Applying the Conrail standard to the instant dispute, the district court found that LIRR's claim that it had an implied right under the CBA to impose disciplinary fines was neither frivolous nor obviously insubstantial, and that therefore the dispute was a minor one over which the district court had no jurisdiction. We find no reason to disturb this sound conclusion.
Our court has held that in order to meet Conrail 's “arguably justified” test, “an employer need demonstrate only that a reasonable trier of fact could adopt the employer's view of the contract.” Association of Flight Attendants v. United Airlines, Inc., 976 F.2d 102, 105 (2d Cir.1992). Here, LIRR contends that the CBA does not prohibit any particular forms of discipline but rather gives LIRR the flexibility to impose appropriate disciplinary remedies. LIRR has imposed a variety of disciplinary measures on members of BLE in the past, including the harsh penalties of suspension and dismissal. Given such a practice, we agree with the district court that the imposition of fines, clearly a less drastic form of discipline than dismissal, is arguably within the continuum of discipline that can be implied under the existing contract. See Independent Union of Flight Attendants, 789 F.2d at 141 (finding that minor disputes “include disciplinary disputes even if involving employee discharge”). LIRR's view of the CBA is sufficiently reasonable, therefore, to meet its “light burden” of demonstrating arbitral jurisdiction under Conrail.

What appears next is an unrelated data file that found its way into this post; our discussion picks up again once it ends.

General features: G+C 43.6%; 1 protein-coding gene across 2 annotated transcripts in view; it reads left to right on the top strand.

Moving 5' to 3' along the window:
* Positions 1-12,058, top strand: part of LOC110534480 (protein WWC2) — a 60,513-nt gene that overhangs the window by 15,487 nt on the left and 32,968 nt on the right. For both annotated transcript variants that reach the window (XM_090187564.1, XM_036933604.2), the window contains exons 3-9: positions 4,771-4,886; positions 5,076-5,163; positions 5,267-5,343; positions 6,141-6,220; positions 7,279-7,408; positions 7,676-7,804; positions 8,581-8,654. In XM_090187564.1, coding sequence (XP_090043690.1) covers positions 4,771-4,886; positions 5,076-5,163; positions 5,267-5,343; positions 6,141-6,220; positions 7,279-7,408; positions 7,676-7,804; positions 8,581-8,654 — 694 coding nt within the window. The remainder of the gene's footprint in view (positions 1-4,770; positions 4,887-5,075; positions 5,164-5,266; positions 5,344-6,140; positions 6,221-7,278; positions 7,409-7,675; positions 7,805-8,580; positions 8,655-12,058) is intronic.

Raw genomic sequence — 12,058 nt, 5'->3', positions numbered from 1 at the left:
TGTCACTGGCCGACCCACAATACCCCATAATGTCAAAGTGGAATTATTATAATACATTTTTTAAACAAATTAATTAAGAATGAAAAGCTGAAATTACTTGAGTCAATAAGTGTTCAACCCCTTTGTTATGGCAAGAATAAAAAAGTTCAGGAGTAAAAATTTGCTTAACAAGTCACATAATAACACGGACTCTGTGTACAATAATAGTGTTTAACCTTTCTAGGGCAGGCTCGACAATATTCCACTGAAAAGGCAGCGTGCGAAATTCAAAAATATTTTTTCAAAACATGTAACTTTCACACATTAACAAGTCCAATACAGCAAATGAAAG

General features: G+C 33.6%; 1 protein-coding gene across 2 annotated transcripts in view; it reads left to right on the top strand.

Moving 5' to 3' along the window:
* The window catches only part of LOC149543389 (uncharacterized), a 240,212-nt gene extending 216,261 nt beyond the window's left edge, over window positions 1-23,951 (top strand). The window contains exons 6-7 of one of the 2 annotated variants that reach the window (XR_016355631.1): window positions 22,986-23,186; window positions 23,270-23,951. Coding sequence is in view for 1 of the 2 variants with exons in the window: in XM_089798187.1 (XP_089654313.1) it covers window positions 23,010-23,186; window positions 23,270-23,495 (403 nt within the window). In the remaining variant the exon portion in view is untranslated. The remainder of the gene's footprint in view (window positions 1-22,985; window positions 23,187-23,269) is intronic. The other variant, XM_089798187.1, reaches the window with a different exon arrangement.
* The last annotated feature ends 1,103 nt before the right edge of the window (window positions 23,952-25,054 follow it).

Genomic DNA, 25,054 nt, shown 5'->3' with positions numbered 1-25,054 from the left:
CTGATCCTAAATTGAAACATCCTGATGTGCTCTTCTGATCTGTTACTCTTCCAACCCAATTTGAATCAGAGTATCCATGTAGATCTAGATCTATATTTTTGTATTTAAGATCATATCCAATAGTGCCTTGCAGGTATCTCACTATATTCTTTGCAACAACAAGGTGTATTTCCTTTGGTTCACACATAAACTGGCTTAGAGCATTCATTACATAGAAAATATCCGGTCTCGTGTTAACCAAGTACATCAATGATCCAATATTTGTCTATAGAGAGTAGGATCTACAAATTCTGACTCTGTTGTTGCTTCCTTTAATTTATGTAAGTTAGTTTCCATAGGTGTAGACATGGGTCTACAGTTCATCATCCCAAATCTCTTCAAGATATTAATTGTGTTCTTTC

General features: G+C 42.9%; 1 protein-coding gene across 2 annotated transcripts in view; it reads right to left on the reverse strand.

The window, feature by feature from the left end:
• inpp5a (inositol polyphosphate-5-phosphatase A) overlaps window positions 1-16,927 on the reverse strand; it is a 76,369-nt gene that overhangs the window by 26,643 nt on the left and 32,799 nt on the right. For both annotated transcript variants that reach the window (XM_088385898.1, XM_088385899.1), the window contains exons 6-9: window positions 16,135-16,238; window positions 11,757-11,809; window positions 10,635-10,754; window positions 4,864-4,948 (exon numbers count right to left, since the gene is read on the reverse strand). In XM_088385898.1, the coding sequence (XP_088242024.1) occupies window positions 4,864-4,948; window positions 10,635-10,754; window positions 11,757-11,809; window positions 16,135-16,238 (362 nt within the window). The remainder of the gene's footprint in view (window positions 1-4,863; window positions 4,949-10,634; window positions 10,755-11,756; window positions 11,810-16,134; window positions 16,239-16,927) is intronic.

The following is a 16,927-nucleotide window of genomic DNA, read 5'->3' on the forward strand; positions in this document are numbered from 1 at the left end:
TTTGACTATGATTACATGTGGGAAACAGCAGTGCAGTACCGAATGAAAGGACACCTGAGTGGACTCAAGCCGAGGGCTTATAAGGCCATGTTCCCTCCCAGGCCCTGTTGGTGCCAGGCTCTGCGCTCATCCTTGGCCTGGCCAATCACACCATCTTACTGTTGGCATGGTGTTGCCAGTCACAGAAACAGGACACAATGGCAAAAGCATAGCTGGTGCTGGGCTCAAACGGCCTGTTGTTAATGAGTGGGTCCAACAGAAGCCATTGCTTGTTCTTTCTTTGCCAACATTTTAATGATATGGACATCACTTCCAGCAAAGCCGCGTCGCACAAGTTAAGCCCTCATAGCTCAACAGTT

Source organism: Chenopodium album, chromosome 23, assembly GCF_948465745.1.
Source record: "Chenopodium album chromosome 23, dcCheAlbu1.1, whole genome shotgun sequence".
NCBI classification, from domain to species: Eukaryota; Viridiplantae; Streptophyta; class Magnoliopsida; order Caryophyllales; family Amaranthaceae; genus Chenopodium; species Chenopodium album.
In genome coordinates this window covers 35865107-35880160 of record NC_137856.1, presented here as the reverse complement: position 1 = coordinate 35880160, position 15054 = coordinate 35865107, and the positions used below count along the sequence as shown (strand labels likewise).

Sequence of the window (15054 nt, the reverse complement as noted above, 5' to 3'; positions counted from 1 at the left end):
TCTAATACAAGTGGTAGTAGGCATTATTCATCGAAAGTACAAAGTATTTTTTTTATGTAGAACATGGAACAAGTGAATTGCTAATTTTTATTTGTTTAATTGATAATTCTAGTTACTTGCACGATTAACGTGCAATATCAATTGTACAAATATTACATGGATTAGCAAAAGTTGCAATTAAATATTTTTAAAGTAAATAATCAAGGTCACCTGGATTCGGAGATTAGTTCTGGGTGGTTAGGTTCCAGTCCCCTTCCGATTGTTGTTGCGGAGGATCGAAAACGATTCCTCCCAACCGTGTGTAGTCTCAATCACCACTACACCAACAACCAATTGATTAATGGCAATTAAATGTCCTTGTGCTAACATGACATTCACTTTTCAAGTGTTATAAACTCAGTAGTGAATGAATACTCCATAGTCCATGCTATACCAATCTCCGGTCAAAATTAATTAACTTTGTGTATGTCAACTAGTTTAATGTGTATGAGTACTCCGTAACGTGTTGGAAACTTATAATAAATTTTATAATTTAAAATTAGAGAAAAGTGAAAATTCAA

BLE argues that the Supreme Court narrowed the “arguably justified” standard for determining a minor dispute in the recent decision in Hawaiian Airlines, Inc. v. Norris, 512 U.S. 246, 114 S.Ct. 2239, 129 L.Ed.2d 203 (1994). BLE reads the Norris opinion as articulating a new standard under which a dispute is minor only if it can be “conclusively resolved” by interpreting the CBA. According to BLE, it was error for the district court not to apply this new, more demanding standard in assessing whether LIRR's conduct created a minor dispute.